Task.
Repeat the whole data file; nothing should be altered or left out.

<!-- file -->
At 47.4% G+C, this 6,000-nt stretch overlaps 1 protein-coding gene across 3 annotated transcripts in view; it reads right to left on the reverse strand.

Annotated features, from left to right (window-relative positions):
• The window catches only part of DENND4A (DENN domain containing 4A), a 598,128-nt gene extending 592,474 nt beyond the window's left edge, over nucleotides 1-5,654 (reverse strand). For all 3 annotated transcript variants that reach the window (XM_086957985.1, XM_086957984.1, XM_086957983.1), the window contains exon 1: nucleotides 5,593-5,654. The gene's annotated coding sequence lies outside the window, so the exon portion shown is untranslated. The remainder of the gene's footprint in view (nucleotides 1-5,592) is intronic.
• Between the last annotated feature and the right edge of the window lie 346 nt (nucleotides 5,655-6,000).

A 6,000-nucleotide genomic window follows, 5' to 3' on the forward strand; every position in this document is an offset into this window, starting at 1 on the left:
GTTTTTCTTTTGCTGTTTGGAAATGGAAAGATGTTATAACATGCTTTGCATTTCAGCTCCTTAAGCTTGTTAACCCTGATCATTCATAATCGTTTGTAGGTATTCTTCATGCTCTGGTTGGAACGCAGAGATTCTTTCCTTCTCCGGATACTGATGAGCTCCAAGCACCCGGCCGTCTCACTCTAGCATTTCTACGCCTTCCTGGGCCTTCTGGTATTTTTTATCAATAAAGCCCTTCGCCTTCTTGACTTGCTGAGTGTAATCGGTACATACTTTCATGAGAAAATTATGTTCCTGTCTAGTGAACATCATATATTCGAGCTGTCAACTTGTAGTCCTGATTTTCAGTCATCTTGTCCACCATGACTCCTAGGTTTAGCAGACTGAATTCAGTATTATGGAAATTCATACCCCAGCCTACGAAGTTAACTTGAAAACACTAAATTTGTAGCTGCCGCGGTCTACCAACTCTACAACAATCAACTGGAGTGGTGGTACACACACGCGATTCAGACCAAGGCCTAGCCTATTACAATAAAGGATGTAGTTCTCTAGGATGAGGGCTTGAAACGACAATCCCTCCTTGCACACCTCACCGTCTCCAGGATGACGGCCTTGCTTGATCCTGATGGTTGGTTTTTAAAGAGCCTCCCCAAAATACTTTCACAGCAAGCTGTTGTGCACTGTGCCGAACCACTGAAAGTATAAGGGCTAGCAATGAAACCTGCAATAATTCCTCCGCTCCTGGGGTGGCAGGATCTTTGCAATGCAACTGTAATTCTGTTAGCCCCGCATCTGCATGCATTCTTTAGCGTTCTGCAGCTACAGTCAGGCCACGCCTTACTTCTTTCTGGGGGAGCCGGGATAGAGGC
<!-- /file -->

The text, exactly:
At 47.4% G+C, this 6,000-nt stretch overlaps 1 protein-coding gene across 3 annotated transcripts in view; it reads right to left on the reverse strand.

Annotated features, from left to right (window-relative positions):
• The window catches only part of DENND4A (DENN domain containing 4A), a 598,128-nt gene extending 592,474 nt beyond the window's left edge, over nucleotides 1-5,654 (reverse strand). For all 3 annotated transcript variants that reach the window (XM_086957985.1, XM_086957984.1, XM_086957983.1), the window contains exon 1: nucleotides 5,593-5,654. The gene's annotated coding sequence lies outside the window, so the exon portion shown is untranslated. The remainder of the gene's footprint in view (nucleotides 1-5,592) is intronic.
• Between the last annotated feature and the right edge of the window lie 346 nt (nucleotides 5,655-6,000).

A 6,000-nucleotide genomic window follows, 5' to 3' on the forward strand; every position in this document is an offset into this window, starting at 1 on the left:
GTTTTTCTTTTGCTGTTTGGAAATGGAAAGATGTTATAACATGCTTTGCATTTCAGCTCCTTAAGCTTGTTAACCCTGATCATTCATAATCGTTTGTAGGTATTCTTCATGCTCTGGTTGGAACGCAGAGATTCTTTCCTTCTCCGGATACTGATGAGCTCCAAGCACCCGGCCGTCTCACTCTAGCATTTCTACGCCTTCCTGGGCCTTCTGGTATTTTTTATCAATAAAGCCCTTCGCCTTCTTGACTTGCTGAGTGTAATCGGTACATACTTTCATGAGAAAATTATGTTCCTGTCTAGTGAACATCATATATTCGAGCTGTCAACTTGTAGTCCTGATTTTCAGTCATCTTGTCCACCATGACTCCTAGGTTTAGCAGACTGAATTCAGTATTATGGAAATTCATACCCCAGCCTACGAAGTTAACTTGAAAACACTAAATTTGTAGCTGCCGCGGTCTACCAACTCTACAACAATCAACTGGAGTGGTGGTACACACACGCGATTCAGACCAAGGCCTAGCCTATTACAATAAAGGATGTAGTTCTCTAGGATGAGGGCTTGAAACGACAATCCCTCCTTGCACACCTCACCGTCTCCAGGATGACGGCCTTGCTTGATCCTGATGGTTGGTTTTTAAAGAGCCTCCCCAAAATACTTTCACAGCAAGCTGTTGTGCACTGTGCCGAACCACTGAAAGTATAAGGGCTAGCAATGAAACCTGCAATAATTCCTCCGCTCCTGGGGTGGCAGGATCTTTGCAATGCAACTGTAATTCTGTTAGCCCCGCATCTGCATGCATTCTTTAGCGTTCTGCAGCTACAGTCAGGCCACGCCTTACTTCTTTCTGGGGGAGCCGGGATAGAGGC